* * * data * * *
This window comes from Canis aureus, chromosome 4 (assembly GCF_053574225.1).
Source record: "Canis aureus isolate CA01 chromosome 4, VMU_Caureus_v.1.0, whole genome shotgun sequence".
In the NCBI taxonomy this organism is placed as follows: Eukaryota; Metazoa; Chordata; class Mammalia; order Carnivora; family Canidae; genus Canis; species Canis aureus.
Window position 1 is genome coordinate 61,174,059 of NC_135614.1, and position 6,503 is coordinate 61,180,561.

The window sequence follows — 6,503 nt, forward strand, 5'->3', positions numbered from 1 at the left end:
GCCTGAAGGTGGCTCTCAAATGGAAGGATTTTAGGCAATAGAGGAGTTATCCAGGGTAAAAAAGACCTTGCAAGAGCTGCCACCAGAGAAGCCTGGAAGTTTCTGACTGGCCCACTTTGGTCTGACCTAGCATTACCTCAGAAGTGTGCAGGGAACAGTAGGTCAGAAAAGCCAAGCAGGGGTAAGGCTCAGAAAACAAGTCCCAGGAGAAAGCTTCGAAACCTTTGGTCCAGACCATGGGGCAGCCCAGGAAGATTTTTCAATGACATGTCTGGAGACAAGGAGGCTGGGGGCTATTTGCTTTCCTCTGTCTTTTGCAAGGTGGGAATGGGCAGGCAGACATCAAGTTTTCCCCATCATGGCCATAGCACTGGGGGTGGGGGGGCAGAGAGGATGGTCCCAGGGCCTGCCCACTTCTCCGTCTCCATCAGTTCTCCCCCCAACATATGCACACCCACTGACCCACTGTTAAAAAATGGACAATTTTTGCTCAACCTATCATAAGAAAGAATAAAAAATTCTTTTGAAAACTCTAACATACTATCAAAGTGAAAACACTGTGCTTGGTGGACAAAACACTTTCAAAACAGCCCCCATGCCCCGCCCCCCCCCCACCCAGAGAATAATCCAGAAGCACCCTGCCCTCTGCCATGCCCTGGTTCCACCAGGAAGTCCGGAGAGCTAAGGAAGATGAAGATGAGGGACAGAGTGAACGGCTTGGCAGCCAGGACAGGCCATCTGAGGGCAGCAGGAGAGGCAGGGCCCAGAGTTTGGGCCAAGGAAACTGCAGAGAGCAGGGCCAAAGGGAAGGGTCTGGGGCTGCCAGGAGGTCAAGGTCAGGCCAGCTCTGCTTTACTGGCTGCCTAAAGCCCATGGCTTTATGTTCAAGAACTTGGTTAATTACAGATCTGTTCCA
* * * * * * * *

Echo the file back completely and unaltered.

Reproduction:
This window comes from Canis aureus, chromosome 4 (assembly GCF_053574225.1).
Source record: "Canis aureus isolate CA01 chromosome 4, VMU_Caureus_v.1.0, whole genome shotgun sequence".
In the NCBI taxonomy this organism is placed as follows: Eukaryota; Metazoa; Chordata; class Mammalia; order Carnivora; family Canidae; genus Canis; species Canis aureus.
Window position 1 is genome coordinate 61,174,059 of NC_135614.1, and position 6,503 is coordinate 61,180,561.

The window sequence follows — 6,503 nt, forward strand, 5'->3', positions numbered from 1 at the left end:
GCCTGAAGGTGGCTCTCAAATGGAAGGATTTTAGGCAATAGAGGAGTTATCCAGGGTAAAAAAGACCTTGCAAGAGCTGCCACCAGAGAAGCCTGGAAGTTTCTGACTGGCCCACTTTGGTCTGACCTAGCATTACCTCAGAAGTGTGCAGGGAACAGTAGGTCAGAAAAGCCAAGCAGGGGTAAGGCTCAGAAAACAAGTCCCAGGAGAAAGCTTCGAAACCTTTGGTCCAGACCATGGGGCAGCCCAGGAAGATTTTTCAATGACATGTCTGGAGACAAGGAGGCTGGGGGCTATTTGCTTTCCTCTGTCTTTTGCAAGGTGGGAATGGGCAGGCAGACATCAAGTTTTCCCCATCATGGCCATAGCACTGGGGGTGGGGGGGCAGAGAGGATGGTCCCAGGGCCTGCCCACTTCTCCGTCTCCATCAGTTCTCCCCCCAACATATGCACACCCACTGACCCACTGTTAAAAAATGGACAATTTTTGCTCAACCTATCATAAGAAAGAATAAAAAATTCTTTTGAAAACTCTAACATACTATCAAAGTGAAAACACTGTGCTTGGTGGACAAAACACTTTCAAAACAGCCCCCATGCCCCGCCCCCCCCCCACCCAGAGAATAATCCAGAAGCACCCTGCCCTCTGCCATGCCCTGGTTCCACCAGGAAGTCCGGAGAGCTAAGGAAGATGAAGATGAGGGACAGAGTGAACGGCTTGGCAGCCAGGACAGGCCATCTGAGGGCAGCAGGAGAGGCAGGGCCCAGAGTTTGGGCCAAGGAAACTGCAGAGAGCAGGGCCAAAGGGAAGGGTCTGGGGCTGCCAGGAGGTCAAGGTCAGGCCAGCTCTGCTTTACTGGCTGCCTAAAGCCCATGGCTTTATGTTCAAGAACTTGGTTAATTACAGATCTGTTCCA